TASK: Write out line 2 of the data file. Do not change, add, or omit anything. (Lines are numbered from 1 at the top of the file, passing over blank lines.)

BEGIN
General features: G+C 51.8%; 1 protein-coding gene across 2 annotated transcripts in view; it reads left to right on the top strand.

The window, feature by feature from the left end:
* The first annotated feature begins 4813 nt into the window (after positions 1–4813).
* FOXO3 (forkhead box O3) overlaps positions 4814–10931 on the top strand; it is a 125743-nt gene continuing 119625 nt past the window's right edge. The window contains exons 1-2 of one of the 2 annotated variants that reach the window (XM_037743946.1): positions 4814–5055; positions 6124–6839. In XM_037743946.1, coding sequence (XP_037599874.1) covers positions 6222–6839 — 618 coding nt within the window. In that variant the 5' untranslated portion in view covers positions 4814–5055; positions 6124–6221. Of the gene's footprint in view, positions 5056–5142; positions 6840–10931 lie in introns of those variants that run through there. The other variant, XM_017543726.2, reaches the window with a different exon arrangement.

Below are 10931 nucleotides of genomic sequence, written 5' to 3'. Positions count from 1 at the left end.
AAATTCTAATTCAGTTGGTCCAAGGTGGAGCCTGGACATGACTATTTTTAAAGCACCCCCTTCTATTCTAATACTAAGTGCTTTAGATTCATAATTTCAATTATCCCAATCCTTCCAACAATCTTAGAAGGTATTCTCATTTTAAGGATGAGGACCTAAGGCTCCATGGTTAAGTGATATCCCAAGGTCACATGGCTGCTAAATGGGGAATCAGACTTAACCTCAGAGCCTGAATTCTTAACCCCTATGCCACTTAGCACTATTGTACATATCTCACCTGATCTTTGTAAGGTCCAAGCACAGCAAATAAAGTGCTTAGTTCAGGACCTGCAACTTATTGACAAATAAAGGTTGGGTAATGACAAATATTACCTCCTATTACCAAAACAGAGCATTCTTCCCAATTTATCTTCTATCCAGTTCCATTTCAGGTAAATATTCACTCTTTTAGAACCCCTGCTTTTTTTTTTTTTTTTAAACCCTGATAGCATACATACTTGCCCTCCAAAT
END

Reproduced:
The window, feature by feature from the left end: